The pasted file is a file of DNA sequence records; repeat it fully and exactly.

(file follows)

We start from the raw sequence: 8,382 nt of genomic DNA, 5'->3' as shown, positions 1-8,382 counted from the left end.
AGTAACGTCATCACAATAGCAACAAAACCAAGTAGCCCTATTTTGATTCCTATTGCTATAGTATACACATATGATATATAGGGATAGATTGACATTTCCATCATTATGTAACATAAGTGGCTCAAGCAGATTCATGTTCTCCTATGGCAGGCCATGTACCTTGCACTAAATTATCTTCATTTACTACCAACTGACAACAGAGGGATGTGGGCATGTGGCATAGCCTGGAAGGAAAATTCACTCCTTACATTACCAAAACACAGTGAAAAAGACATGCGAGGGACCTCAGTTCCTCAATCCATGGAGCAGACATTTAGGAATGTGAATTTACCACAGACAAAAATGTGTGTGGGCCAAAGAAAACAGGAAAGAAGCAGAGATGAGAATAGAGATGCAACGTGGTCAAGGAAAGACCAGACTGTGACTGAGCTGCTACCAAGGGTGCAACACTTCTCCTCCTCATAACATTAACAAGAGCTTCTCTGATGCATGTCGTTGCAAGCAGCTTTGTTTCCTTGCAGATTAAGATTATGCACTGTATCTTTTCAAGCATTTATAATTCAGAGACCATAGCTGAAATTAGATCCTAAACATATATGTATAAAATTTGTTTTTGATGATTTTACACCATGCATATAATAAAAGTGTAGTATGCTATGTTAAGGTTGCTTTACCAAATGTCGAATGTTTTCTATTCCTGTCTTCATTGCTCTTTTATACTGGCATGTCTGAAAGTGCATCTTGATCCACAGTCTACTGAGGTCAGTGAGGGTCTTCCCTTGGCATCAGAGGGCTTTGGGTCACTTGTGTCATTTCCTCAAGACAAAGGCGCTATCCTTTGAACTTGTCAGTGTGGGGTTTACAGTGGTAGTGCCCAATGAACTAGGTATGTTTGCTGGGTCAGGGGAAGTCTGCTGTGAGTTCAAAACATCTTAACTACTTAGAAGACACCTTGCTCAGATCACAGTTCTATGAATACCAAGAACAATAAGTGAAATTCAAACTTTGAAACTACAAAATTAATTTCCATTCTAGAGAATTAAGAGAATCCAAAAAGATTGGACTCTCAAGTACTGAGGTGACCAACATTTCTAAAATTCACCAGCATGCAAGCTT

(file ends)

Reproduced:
We start from the raw sequence: 8,382 nt of genomic DNA, 5'->3' as shown, positions 1-8,382 counted from the left end.
AGTAACGTCATCACAATAGCAACAAAACCAAGTAGCCCTATTTTGATTCCTATTGCTATAGTATACACATATGATATATAGGGATAGATTGACATTTCCATCATTATGTAACATAAGTGGCTCAAGCAGATTCATGTTCTCCTATGGCAGGCCATGTACCTTGCACTAAATTATCTTCATTTACTACCAACTGACAACAGAGGGATGTGGGCATGTGGCATAGCCTGGAAGGAAAATTCACTCCTTACATTACCAAAACACAGTGAAAAAGACATGCGAGGGACCTCAGTTCCTCAATCCATGGAGCAGACATTTAGGAATGTGAATTTACCACAGACAAAAATGTGTGTGGGCCAAAGAAAACAGGAAAGAAGCAGAGATGAGAATAGAGATGCAACGTGGTCAAGGAAAGACCAGACTGTGACTGAGCTGCTACCAAGGGTGCAACACTTCTCCTCCTCATAACATTAACAAGAGCTTCTCTGATGCATGTCGTTGCAAGCAGCTTTGTTTCCTTGCAGATTAAGATTATGCACTGTATCTTTTCAAGCATTTATAATTCAGAGACCATAGCTGAAATTAGATCCTAAACATATATGTATAAAATTTGTTTTTGATGATTTTACACCATGCATATAATAAAAGTGTAGTATGCTATGTTAAGGTTGCTTTACCAAATGTCGAATGTTTTCTATTCCTGTCTTCATTGCTCTTTTATACTGGCATGTCTGAAAGTGCATCTTGATCCACAGTCTACTGAGGTCAGTGAGGGTCTTCCCTTGGCATCAGAGGGCTTTGGGTCACTTGTGTCATTTCCTCAAGACAAAGGCGCTATCCTTTGAACTTGTCAGTGTGGGGTTTACAGTGGTAGTGCCCAATGAACTAGGTATGTTTGCTGGGTCAGGGGAAGTCTGCTGTGAGTTCAAAACATCTTAACTACTTAGAAGACACCTTGCTCAGATCACAGTTCTATGAATACCAAGAACAATAAGTGAAATTCAAACTTTGAAACTACAAAATTAATTTCCATTCTAGAGAATTAAGAGAATCCAAAAAGATTGGACTCTCAAGTACTGAGGTGACCAACATTTCTAAAATTCACCAGCATGCAAGCTT